have it your own way! (informal) –used to say in an angry way that although you are not happy about something that somebody has said, you are not going to argue:
- Oh OK, then. Have it your own way (Oxford).
the way of the world – the way that most people behave; the way that things happen, which you cannot change:
- The rich and powerful make the decisions – that's the way of the world (Oxford).
ways and means – the methods and materials available for doing something:
- With computer technology, even people working on their own have the ways and means to produce professional-looking documents (Cambridge).
the way to somebody's heart – the way to make somebody like or love you:
- The way to a man's heart is through his stomach (Oxford).
be under way – to be happening or being done:
Plans are under way for a new link road (Macmillan).
As it can be seen, the word way may extend from its nominal meanings, such as ‘a means of passing from one place to another’, which is its primary sense, ‘style of doing something’, and ‘a particular conduct’, among others, to its adverbial meaning ‘very far, extremely’. There are also another senses of this word as ‘a willingness’, ‘a situation’ or ‘a condition’, and ‘a position’, among others, when used in colloquial speech.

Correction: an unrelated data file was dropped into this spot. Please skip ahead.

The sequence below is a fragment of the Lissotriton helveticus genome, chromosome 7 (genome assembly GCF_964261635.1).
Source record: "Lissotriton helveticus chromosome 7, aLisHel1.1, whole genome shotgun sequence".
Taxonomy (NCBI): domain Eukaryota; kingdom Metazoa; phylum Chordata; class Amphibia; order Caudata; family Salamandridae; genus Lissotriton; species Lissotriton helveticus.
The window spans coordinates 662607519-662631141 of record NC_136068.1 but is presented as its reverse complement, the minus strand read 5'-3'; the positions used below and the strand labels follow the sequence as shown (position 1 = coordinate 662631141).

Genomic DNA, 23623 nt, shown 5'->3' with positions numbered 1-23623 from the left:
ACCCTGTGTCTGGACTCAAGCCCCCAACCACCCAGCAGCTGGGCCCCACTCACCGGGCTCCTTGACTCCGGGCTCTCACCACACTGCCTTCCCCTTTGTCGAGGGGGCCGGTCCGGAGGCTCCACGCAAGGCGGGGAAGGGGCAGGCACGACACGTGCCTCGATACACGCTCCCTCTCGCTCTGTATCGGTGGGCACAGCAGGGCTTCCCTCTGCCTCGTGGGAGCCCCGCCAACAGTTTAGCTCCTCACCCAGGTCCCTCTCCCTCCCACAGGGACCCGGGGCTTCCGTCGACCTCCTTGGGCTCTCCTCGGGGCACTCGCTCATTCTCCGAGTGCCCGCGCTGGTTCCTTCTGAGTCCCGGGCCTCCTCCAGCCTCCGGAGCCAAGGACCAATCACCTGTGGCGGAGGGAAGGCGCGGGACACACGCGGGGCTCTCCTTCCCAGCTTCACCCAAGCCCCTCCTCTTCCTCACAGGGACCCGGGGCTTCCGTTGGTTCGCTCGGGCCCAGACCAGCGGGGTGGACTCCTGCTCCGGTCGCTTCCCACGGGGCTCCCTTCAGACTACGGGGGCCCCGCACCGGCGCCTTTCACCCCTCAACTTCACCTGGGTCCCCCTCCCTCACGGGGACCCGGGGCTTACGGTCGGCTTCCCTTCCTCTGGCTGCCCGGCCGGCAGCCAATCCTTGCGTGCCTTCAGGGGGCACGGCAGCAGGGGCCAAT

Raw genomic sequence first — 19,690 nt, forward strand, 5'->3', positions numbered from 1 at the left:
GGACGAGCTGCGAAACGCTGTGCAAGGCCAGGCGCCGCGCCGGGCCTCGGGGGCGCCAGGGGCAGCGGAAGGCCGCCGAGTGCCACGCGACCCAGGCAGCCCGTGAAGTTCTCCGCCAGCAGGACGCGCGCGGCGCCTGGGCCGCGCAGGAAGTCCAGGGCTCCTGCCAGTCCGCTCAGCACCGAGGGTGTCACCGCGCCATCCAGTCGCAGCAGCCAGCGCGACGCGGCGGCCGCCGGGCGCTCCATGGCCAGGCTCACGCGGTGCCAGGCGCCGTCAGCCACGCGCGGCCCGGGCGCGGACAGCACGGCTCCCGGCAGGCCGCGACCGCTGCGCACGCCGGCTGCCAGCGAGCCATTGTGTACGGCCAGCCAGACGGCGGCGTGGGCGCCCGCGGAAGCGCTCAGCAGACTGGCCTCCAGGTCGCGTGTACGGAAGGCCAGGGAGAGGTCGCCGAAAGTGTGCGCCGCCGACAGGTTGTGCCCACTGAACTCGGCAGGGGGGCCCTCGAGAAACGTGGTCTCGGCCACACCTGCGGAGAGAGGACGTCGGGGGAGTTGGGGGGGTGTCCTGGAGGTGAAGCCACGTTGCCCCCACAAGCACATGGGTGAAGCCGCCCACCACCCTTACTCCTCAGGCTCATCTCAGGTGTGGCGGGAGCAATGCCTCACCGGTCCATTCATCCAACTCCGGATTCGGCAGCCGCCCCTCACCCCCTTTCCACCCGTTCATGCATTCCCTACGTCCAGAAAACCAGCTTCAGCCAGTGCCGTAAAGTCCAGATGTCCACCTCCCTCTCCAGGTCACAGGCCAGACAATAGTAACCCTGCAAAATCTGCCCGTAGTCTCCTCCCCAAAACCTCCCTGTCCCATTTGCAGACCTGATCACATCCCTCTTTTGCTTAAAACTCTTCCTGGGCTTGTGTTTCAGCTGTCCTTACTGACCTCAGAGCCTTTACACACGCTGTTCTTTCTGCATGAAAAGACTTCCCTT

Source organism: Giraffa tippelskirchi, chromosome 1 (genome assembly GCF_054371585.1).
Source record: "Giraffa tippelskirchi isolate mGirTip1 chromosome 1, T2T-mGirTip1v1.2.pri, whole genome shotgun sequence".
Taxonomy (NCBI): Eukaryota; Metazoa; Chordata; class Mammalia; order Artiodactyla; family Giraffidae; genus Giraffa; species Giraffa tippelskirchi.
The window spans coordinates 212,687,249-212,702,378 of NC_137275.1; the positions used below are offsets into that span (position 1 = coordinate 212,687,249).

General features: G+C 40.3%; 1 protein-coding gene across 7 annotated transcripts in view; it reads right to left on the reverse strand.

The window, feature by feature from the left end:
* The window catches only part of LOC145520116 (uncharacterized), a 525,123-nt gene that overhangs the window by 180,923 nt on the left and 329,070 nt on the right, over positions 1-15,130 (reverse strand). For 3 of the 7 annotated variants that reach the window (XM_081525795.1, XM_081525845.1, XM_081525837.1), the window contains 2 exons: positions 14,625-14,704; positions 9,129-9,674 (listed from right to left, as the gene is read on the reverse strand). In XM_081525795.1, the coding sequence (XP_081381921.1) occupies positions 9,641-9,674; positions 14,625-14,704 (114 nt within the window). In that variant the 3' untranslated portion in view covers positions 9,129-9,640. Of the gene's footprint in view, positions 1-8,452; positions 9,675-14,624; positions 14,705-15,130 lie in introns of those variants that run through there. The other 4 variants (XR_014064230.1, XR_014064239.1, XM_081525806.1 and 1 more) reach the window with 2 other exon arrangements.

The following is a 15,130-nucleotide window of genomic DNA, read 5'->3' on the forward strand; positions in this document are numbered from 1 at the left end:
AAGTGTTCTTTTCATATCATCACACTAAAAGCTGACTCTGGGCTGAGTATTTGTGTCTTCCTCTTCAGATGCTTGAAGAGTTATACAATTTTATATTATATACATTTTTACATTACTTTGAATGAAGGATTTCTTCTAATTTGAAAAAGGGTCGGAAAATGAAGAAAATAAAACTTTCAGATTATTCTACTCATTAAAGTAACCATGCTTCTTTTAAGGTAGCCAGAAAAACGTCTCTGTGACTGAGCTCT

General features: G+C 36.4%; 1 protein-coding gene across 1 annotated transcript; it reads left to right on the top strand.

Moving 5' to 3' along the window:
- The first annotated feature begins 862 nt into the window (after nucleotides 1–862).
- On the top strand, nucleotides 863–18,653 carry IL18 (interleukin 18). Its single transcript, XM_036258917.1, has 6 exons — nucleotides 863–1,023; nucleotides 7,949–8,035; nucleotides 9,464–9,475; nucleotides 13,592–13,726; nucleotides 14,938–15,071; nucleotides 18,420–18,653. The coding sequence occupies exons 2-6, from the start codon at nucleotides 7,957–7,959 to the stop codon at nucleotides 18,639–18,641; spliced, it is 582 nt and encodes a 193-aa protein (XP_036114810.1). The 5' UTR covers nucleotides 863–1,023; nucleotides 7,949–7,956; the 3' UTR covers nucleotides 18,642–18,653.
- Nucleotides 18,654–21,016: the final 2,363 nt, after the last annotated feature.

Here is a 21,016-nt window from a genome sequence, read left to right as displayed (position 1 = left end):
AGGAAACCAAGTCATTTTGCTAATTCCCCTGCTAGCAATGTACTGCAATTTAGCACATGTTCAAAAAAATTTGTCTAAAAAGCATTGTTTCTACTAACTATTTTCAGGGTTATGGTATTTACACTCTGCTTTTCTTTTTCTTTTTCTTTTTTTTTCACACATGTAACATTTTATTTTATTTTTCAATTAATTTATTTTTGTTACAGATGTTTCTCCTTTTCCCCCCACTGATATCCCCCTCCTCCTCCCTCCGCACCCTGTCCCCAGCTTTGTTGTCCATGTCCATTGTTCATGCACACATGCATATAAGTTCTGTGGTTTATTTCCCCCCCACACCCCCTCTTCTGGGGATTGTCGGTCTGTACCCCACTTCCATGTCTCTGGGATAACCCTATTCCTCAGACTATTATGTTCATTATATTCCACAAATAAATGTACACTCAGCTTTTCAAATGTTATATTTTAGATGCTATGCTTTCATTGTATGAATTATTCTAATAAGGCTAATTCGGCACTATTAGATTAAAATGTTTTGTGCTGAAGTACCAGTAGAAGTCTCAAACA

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- Lyons, John .1981. Language and linguistics. An introduction. Cambridge: Cambridge University Press.
- Fry, Edward B., Kress, Jacqueline E.2009. The reading teacher's book of lists. Jossey-Bass.
- Cambridge advanced learner's dictionary (CALD) on CD-ROM.2003. Cambridge University Press.
- Longman dictionary of contemporary English. 1995. Harlow: Longman.
- MacMillan English dictionary for advanced learners. 2007. MacMillan Education.
- Oxford learner’s thesaurus on CD-ROM. A dictionary of synonyms. 2008. Oxford University Press.